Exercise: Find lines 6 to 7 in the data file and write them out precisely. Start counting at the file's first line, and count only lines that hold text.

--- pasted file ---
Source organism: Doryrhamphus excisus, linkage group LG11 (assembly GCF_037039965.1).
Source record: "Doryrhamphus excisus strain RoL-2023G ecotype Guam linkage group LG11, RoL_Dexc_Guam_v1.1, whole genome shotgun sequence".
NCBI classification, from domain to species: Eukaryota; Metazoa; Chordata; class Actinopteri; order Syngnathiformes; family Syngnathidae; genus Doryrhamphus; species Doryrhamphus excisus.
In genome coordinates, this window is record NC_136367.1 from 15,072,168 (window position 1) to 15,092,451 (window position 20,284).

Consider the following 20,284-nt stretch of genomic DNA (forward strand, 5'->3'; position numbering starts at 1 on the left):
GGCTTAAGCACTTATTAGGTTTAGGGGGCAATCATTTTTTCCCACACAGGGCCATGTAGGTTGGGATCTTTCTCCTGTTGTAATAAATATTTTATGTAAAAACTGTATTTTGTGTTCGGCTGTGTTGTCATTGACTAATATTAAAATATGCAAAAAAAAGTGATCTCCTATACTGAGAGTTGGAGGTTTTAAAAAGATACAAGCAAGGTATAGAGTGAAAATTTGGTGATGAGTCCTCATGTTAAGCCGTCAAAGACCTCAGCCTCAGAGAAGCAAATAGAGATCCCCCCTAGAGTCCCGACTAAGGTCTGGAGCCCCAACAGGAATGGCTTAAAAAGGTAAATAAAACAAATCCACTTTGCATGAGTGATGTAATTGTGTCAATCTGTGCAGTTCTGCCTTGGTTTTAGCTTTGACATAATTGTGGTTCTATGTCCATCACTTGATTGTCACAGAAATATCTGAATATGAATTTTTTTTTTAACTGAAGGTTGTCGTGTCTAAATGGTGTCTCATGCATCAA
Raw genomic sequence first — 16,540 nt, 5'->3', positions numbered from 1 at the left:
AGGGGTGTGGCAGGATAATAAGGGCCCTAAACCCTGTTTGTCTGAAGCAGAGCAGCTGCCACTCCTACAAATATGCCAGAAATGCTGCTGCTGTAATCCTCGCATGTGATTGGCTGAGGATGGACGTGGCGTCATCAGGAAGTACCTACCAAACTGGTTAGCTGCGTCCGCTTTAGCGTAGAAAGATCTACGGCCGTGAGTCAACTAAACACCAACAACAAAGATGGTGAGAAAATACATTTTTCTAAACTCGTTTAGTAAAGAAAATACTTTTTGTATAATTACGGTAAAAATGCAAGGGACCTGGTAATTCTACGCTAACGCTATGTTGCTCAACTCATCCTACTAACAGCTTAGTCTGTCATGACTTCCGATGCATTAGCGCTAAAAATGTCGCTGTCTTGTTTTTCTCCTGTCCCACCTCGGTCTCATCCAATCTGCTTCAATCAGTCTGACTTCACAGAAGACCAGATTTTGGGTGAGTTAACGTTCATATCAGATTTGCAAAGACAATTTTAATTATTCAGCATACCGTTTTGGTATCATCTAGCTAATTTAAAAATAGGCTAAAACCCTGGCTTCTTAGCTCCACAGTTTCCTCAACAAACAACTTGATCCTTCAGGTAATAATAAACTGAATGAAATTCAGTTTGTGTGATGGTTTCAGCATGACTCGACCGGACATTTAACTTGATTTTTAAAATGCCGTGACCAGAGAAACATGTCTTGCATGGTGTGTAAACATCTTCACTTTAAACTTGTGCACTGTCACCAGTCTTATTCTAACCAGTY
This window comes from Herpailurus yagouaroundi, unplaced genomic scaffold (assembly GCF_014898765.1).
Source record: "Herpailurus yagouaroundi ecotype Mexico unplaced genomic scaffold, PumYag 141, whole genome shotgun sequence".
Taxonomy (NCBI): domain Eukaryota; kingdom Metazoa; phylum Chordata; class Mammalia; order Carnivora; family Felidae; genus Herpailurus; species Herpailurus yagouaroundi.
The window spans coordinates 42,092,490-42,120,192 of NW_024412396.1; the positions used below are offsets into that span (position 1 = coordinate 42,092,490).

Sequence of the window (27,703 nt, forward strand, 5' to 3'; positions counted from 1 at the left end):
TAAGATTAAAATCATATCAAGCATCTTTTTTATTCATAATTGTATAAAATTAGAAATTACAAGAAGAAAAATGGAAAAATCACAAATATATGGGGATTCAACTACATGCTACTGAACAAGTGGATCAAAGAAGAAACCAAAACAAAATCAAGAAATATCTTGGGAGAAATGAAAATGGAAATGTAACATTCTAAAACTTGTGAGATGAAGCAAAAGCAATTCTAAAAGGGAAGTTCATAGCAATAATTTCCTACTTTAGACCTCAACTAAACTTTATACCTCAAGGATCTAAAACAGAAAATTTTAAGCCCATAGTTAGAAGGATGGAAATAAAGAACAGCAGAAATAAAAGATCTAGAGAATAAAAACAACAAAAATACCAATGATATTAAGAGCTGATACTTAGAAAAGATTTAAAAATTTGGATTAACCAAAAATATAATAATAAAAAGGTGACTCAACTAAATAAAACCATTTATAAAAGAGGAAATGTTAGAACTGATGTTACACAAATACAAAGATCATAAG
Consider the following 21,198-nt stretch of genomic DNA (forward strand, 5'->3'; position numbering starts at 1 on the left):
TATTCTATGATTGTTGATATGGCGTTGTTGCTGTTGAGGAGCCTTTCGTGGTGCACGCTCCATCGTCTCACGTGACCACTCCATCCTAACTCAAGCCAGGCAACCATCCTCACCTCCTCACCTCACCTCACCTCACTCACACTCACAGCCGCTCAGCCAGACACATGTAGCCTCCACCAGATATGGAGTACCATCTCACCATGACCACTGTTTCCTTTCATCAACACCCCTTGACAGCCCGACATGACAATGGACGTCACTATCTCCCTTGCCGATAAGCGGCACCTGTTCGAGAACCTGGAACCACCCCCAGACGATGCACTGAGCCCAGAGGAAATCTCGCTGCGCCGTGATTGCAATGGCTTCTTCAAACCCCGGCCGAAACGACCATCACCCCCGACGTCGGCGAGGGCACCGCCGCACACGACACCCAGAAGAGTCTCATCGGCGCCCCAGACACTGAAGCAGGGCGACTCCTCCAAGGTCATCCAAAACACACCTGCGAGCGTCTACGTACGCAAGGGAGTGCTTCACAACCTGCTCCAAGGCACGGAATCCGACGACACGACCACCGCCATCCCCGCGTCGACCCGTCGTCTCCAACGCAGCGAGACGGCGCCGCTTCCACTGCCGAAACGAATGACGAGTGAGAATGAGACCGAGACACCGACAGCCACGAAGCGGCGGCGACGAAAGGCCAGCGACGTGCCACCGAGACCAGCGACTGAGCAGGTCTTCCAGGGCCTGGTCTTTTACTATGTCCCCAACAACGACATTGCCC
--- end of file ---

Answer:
GGCTTAAGCACTTATTAGGTTTAGGGGGCAATCATTTTTTCCCACACAGGGCCATGTAGGTTGGGATCTTTCTCCTGTTGTAATAAATATTTTATGTAAAAACTGTATTTTGTGTTCGGCTGTGTTGTCATTGACTAATATTAAAATATGCAAAAAAAAGTGATCTCCTATACTGAGAGTTGGAGGTTTTAAAAAGATACAAGCAAGGTATAGAGTGAAAATTTGGTGATGAGTCCTCATGTTAAGCCGTCAAAGACCTCAGCCTCAGAGAAGCAAATAGAGATCCCCCCTAGAGTCCCGACTAAGGTCTGGAGCCCCAACAGGAATGGCTTAAAAAGGTAAATAAAACAAATCCACTTTGCATGAGTGATGTAATTGTGTCAATCTGTGCAGTTCTGCCTTGGTTTTAGCTTTGACATAATTGTGGTTCTATGTCCATCACTTGATTGTCACAGAAATATCTGAATATGAATTTTTTTTTTAACTGAAGGTTGTCGTGTCTAAATGGTGTCTCATGCATCAA
Raw genomic sequence first — 16,540 nt, 5'->3', positions numbered from 1 at the left: